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An overall, over all, bib-and-brace overalls, or dungarees, is a type of garment which is usually used as protective clothing when working. Some people call an overall a "pair of overalls" by analogy with "pair of trousers".
The 1989 issue of the Oxford English Dictionary lists:
- The word "overall" (as garment):
- First in 1792 as "overalls" or "overall trousers" = "trousers worn outside the normal trousers to protect them" (from which the "bib-and-brace" use).
- First in 1815 as "overall" = "any outermost coat or cloak", with a long list of examples, which do not show when "overall" also began to mean "boilersuit".
The one-piece work overall arrived in 1891-1916, in tough cotton or in linen, to fit over a shirt or vest and trousers. (The cloth cap began to spread through the working class, and some women wore them too.)
In the beginning of the 20th century, coveralls came in as protective garments for mechanics in the USA.
Women wore overalls in factories in England during the First World War in 1916.
In the 1930s, overalls were used as comfortable children's clothes.
After World War II, many athletes also utilised the advantages of overalls.
Overalls have sometimes been items of fashion, in the 1960s and 1970s.
The fashion world began to sell one-piece overalls as high-quality leisure wear. Ski-overalls were and still are especially popular together with ski jackets.
These are trousers with an attached front patch that covers the stomach but leaves the chest uncovered and has shoulder straps. Often people use the word "overall" for the bib type garment only and not for a boilersuit. In the USA, boilersuits are also called "coveralls" to distinguish them from the bib-type overall.
Bib overalls are usually made of denim and often have riveted pockets, similar to those on jeans. Bib overalls have long been associated with rural men and boys in the U.S. South and Midwest, especially farmers and railroad workers. They are often worn with no shirt at all in warmer weather. These workers seldom wear neckties because of the inherent safety risk it would bring. All over America in modern times, painters, farmers, certain factory workers, some train locomotive engineers, carpenters and other tradesmen or workmen often wear overalls as protective overgarments. Since the 1960s, different colors and patterns of bib overalls have been increasingly worn by young people of both sexes, often with one of the straps worn loose or unfastened along the side and under the arm. The bib overalls fashion trend among American youth culture peaked in the latter half of the 1970s, and again for females in the late 1990s.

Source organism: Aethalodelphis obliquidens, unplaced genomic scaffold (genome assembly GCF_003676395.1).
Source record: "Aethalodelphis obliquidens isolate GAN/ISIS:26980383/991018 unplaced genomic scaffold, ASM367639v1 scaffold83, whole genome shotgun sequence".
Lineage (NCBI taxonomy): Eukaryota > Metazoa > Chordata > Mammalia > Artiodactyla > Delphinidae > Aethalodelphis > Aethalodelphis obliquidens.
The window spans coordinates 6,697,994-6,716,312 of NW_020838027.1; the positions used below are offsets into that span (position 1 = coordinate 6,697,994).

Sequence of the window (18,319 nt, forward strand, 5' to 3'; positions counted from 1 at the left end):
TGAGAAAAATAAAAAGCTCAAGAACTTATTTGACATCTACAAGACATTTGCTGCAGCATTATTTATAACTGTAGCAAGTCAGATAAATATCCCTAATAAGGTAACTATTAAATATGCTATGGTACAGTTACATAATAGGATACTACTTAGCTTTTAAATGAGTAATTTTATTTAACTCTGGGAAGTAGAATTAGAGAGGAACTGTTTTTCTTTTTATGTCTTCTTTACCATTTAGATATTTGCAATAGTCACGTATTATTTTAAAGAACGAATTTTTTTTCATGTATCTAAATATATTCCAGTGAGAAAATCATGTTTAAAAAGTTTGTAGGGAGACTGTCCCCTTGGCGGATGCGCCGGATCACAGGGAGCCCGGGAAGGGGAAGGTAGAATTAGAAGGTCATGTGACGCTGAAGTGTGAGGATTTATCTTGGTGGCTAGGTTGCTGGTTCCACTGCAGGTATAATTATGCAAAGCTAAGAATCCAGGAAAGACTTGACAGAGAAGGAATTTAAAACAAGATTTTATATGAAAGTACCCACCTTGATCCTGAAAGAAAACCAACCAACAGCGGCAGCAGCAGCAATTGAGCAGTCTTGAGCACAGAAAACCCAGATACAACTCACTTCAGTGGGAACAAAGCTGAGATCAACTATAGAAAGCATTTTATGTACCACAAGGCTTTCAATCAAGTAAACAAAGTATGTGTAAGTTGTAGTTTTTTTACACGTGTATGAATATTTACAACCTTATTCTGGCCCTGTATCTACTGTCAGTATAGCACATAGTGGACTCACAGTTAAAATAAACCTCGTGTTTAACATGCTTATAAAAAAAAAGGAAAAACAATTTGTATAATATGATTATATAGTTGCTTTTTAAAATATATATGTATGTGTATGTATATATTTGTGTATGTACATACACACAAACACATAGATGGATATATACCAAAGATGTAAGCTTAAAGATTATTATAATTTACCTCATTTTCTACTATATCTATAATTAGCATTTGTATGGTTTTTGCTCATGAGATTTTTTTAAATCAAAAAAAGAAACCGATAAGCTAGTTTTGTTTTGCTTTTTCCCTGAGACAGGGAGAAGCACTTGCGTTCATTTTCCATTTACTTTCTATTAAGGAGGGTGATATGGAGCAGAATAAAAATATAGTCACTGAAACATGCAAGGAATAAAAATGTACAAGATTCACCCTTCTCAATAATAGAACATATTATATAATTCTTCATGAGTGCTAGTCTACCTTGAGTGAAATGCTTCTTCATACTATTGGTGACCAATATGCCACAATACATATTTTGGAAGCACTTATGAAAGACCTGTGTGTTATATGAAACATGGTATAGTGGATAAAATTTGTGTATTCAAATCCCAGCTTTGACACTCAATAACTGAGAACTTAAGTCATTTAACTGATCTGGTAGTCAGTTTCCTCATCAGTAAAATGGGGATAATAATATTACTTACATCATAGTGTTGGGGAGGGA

In the 20th century, overalls were also sometimes worn as casual clothes, due to their comfort, handiness and durability. Overalls are also made in corduroy in addition to denim, and come in many styles
Etymology of "dungaree"
The term "dungaree" was associated with a coarse undyed calico fabric that was made and sold in a region near Dongari Killa (also called Fort George) in Bombay (now Mumbai) in India. The cloth was cheap and often poorly woven. As such, it was used by the poorer classes for clothing and by various navies as a sail cloth. Sailors often re-used old sails to make clothes. In time, the name of the cloth came to also mean an item of clothing made out of it.
In British English such a bib type overall are usually called a pair of dungarees.
In the U.S., carpenter jeans are often referred to as dungarees.
The first use of overalls as part of a military uniform was by the Americans. In fact, the earliest written reference to "overalls" in the English language dates to 1776 in the uniform regulations of various American militia units organized to fight in the American Revolution.
Shortalls are a type of overalls in which the legs of the garment resemble those of shorts. The word is a contraction of these two words. They are often worn during the summer. Also seen now are skirtalls which are like shortalls except that the bottom of the garment resembles a skirt. Sometimes it could be capri overalls which are a type of overalls whose legs are like the legs of capri pants.
Salopettes is the French word for bib-and-brace overalls. The word is used in English for a similar garment worn for instance for skiing, diving and other heavy duty, consisting of wind-proof/waterproof trousers traditionally with a high waist (bib) reaching to the chest and held up by adjustable shoulder straps/braces.
|Look up overall, boiler suit, or shortalls in Wiktionary, the free dictionary.|
- Diana de Marly, Working Dress, London, 1986, p. 144.
- Diana de Marly, Working Dress, London, 1986, p. 162.
- Naval Customs, Traditions, and Etiquette
- 18th Century History of Mumbai: Mumbai/Bombay pages